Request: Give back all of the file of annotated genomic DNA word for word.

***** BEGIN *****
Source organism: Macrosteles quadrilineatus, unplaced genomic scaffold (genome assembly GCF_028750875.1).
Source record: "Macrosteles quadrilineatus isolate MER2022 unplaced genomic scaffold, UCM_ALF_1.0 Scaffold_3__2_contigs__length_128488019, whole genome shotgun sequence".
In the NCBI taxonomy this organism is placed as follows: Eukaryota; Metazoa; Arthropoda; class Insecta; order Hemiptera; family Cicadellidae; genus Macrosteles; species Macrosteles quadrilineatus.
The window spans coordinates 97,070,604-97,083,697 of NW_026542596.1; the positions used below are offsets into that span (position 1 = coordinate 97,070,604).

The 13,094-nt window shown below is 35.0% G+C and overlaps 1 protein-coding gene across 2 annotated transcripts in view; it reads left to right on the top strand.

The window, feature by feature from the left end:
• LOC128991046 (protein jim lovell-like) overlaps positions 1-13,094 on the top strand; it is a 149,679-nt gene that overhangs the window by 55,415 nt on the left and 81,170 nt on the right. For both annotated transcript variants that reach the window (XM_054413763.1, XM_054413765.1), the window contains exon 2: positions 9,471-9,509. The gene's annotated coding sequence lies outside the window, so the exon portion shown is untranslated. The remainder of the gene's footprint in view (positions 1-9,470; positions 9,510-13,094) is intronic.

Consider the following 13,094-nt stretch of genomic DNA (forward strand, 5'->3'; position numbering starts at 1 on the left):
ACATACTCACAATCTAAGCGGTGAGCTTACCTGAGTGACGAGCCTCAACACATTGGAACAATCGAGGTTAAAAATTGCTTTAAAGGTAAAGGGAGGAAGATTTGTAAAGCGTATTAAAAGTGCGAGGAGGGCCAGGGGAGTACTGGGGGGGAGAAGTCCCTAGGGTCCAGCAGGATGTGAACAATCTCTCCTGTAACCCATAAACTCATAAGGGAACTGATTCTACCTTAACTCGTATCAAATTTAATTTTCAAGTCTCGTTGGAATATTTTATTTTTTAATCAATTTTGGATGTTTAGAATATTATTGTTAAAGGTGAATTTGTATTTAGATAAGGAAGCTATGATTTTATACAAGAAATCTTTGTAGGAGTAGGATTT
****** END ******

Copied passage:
Source organism: Macrosteles quadrilineatus, unplaced genomic scaffold (genome assembly GCF_028750875.1).
Source record: "Macrosteles quadrilineatus isolate MER2022 unplaced genomic scaffold, UCM_ALF_1.0 Scaffold_3__2_contigs__length_128488019, whole genome shotgun sequence".
In the NCBI taxonomy this organism is placed as follows: Eukaryota; Metazoa; Arthropoda; class Insecta; order Hemiptera; family Cicadellidae; genus Macrosteles; species Macrosteles quadrilineatus.
The window spans coordinates 97,070,604-97,083,697 of NW_026542596.1; the positions used below are offsets into that span (position 1 = coordinate 97,070,604).

The 13,094-nt window shown below is 35.0% G+C and overlaps 1 protein-coding gene across 2 annotated transcripts in view; it reads left to right on the top strand.

The window, feature by feature from the left end:
• LOC128991046 (protein jim lovell-like) overlaps positions 1-13,094 on the top strand; it is a 149,679-nt gene that overhangs the window by 55,415 nt on the left and 81,170 nt on the right. For both annotated transcript variants that reach the window (XM_054413763.1, XM_054413765.1), the window contains exon 2: positions 9,471-9,509. The gene's annotated coding sequence lies outside the window, so the exon portion shown is untranslated. The remainder of the gene's footprint in view (positions 1-9,470; positions 9,510-13,094) is intronic.

Consider the following 13,094-nt stretch of genomic DNA (forward strand, 5'->3'; position numbering starts at 1 on the left):
ACATACTCACAATCTAAGCGGTGAGCTTACCTGAGTGACGAGCCTCAACACATTGGAACAATCGAGGTTAAAAATTGCTTTAAAGGTAAAGGGAGGAAGATTTGTAAAGCGTATTAAAAGTGCGAGGAGGGCCAGGGGAGTACTGGGGGGGAGAAGTCCCTAGGGTCCAGCAGGATGTGAACAATCTCTCCTGTAACCCATAAACTCATAAGGGAACTGATTCTACCTTAACTCGTATCAAATTTAATTTTCAAGTCTCGTTGGAATATTTTATTTTTTAATCAATTTTGGATGTTTAGAATATTATTGTTAAAGGTGAATTTGTATTTAGATAAGGAAGCTATGATTTTATACAAGAAATCTTTGTAGGAGTAGGATTT